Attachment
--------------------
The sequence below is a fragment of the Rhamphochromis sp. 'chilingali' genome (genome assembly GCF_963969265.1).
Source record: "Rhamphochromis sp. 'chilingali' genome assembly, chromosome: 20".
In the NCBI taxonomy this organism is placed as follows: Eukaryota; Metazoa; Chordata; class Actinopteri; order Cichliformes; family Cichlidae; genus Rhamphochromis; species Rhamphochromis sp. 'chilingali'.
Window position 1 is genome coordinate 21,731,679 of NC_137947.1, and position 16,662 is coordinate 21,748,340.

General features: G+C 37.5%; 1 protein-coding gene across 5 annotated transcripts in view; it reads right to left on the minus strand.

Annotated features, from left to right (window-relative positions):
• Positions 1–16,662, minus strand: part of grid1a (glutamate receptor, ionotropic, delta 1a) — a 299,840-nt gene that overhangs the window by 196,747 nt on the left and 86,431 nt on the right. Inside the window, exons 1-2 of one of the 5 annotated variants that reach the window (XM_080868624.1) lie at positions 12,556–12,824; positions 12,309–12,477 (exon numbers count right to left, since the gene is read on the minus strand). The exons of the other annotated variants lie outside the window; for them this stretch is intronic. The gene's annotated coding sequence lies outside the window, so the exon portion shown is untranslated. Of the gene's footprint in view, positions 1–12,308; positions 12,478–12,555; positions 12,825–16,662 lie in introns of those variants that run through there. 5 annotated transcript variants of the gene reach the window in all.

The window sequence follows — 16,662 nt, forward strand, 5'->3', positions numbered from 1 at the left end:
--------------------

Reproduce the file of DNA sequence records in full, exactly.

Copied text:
The sequence below is a fragment of the Rhamphochromis sp. 'chilingali' genome (genome assembly GCF_963969265.1).
Source record: "Rhamphochromis sp. 'chilingali' genome assembly, chromosome: 20".
In the NCBI taxonomy this organism is placed as follows: Eukaryota; Metazoa; Chordata; class Actinopteri; order Cichliformes; family Cichlidae; genus Rhamphochromis; species Rhamphochromis sp. 'chilingali'.
Window position 1 is genome coordinate 21,731,679 of NC_137947.1, and position 16,662 is coordinate 21,748,340.

General features: G+C 37.5%; 1 protein-coding gene across 5 annotated transcripts in view; it reads right to left on the minus strand.

Annotated features, from left to right (window-relative positions):
• Positions 1–16,662, minus strand: part of grid1a (glutamate receptor, ionotropic, delta 1a) — a 299,840-nt gene that overhangs the window by 196,747 nt on the left and 86,431 nt on the right. Inside the window, exons 1-2 of one of the 5 annotated variants that reach the window (XM_080868624.1) lie at positions 12,556–12,824; positions 12,309–12,477 (exon numbers count right to left, since the gene is read on the minus strand). The exons of the other annotated variants lie outside the window; for them this stretch is intronic. The gene's annotated coding sequence lies outside the window, so the exon portion shown is untranslated. Of the gene's footprint in view, positions 1–12,308; positions 12,478–12,555; positions 12,825–16,662 lie in introns of those variants that run through there. 5 annotated transcript variants of the gene reach the window in all.

The window sequence follows — 16,662 nt, forward strand, 5'->3', positions numbered from 1 at the left end: